Hugo McCloud’s solo exhibition “Burdened” features new work created in the artist’s studio in Mexico over the past nine months spent in isolation. On view at Sean Kelly Gallery in New York from January 22—February 27, the paintings fill the entirety of the space’s three galleries and showcase the artist’s first explorations of figuration, made using single-use plastic bags.
Infused with McCloud’s search for beauty in the everyday, the new series evokes topics like geopolitics, the human and economic cost of labor across the world, and environmental issues. McCloud, known for working with found materials unusual to the artistic practice (like industrial material, tar paper, scrap metal, and solder), has cut plastic bags into hundreds of tiny pieces, utilizing them as one might a palette of paint. This choice of medium creates a noteworthy textured appearance, while applying layers of meaning that encourages viewers to confront the ubiquitous presence of the plastic bag in everyday life.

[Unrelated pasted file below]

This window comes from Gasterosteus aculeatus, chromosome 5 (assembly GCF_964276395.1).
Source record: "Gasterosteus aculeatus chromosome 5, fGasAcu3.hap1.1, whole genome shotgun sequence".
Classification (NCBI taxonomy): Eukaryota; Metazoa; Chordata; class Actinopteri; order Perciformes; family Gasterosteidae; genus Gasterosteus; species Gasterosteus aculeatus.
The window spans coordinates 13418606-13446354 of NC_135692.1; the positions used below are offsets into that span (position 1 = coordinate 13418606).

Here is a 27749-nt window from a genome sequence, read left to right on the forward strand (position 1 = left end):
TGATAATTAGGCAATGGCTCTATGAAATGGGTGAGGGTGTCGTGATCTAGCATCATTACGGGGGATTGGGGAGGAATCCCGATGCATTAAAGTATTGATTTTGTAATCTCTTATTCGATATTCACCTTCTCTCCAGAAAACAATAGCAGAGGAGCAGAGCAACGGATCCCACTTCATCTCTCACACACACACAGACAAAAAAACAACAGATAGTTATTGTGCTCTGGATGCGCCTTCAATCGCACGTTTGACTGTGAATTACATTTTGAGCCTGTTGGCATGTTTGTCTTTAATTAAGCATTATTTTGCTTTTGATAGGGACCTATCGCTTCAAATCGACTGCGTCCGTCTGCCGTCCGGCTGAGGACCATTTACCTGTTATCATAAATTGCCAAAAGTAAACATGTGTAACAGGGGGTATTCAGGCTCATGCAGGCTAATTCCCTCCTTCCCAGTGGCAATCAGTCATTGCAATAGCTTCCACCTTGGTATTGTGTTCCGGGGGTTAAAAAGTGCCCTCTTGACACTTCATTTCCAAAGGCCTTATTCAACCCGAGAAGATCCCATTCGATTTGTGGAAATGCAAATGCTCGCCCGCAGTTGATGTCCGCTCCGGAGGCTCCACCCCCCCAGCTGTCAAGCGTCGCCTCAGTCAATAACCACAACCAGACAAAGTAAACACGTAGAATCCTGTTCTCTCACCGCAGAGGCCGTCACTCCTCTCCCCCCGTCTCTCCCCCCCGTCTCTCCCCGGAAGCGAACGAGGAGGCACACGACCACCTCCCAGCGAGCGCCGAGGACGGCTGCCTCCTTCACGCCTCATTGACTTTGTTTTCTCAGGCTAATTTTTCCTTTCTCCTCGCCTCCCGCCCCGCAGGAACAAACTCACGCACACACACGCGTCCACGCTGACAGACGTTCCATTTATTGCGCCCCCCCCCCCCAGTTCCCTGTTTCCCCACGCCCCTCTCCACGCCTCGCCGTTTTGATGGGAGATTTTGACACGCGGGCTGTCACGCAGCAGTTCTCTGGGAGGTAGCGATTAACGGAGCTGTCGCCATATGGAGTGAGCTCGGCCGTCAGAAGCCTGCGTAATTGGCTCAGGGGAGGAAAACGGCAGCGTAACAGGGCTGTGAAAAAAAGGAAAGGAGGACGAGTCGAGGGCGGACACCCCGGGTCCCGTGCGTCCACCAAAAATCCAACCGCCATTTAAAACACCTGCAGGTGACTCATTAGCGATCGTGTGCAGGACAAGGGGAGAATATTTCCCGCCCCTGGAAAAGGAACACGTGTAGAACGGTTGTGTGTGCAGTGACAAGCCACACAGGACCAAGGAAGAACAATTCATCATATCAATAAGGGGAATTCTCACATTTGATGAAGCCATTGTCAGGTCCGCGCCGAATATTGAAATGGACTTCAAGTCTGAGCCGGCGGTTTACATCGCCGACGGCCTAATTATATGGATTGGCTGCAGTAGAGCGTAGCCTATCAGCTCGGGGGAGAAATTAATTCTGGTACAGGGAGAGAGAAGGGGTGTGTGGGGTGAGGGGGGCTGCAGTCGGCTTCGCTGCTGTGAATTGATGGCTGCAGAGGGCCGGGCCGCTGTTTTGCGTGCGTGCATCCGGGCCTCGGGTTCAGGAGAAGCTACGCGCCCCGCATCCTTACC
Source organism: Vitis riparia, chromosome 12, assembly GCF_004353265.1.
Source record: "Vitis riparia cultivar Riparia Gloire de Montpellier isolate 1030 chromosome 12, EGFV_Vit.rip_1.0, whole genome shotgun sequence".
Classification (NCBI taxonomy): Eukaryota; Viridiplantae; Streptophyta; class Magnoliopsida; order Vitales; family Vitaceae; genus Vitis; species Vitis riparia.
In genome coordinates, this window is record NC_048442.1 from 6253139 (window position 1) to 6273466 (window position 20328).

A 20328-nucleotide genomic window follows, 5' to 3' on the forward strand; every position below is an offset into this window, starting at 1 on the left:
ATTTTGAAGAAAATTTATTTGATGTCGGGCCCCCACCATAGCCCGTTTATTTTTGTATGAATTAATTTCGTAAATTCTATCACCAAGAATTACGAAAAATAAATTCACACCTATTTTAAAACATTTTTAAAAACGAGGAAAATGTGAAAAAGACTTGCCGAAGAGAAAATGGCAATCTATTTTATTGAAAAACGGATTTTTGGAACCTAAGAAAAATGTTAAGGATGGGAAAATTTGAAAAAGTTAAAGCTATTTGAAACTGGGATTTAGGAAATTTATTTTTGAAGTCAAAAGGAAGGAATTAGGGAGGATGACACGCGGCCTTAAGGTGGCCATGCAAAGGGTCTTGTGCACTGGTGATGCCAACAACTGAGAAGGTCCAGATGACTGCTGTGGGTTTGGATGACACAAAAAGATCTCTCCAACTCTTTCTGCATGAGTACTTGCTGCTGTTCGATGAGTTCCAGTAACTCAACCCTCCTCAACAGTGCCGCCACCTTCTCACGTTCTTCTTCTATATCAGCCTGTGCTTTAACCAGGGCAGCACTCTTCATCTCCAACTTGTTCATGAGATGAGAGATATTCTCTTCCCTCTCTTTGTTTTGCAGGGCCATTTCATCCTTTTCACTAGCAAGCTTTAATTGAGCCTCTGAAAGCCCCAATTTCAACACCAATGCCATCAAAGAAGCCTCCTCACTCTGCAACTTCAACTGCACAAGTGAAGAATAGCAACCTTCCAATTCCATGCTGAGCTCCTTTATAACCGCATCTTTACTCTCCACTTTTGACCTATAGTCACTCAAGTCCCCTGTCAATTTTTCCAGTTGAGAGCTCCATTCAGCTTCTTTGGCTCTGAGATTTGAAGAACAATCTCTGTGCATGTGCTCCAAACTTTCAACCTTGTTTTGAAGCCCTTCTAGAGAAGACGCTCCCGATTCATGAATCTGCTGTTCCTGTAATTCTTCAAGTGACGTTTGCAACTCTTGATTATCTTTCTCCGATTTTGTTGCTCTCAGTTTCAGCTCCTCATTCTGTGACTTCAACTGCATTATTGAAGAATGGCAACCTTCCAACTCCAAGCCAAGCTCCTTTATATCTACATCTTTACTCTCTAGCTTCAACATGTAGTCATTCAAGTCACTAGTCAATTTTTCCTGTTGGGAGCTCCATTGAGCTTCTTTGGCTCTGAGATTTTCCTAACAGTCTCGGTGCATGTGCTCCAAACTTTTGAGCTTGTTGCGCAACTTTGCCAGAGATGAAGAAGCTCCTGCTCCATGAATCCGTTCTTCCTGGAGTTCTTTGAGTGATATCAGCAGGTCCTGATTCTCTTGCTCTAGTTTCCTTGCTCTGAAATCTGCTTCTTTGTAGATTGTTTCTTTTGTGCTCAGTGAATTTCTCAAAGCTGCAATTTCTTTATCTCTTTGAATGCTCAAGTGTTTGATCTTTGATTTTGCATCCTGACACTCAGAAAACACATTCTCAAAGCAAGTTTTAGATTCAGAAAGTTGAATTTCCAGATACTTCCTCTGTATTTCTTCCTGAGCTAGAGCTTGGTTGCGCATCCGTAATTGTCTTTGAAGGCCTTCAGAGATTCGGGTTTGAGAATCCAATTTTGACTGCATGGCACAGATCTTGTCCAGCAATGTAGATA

On view in the main gallery are large-scale works on panel that incite stories of the burdens faced by humans trying to make ends meet, referencing the Mediterranean refugee crisis. Typically on foot, McCloud’s subjects partake in acts of manual labor like pushing carts full of trash or wheeling bicycles weighed down with goods, like in Pineapple Express or the tropical-hued portmen.
In the lower gallery, viewers find a series which the artist calls “quarantine drawings.” Working on a more intimate scale, these poetic works capture imagery like plants and flowers, and are the result of McCloud’s quest to set aside time every day to focus on something beautiful amid the chaos and concern that has flooded this last year.
“Burdened” precedes an upcoming major exhibition of works by the artist due to open at The Aldrich Contemporary Art Museum in Ridgefield Connecticut, in June 2021.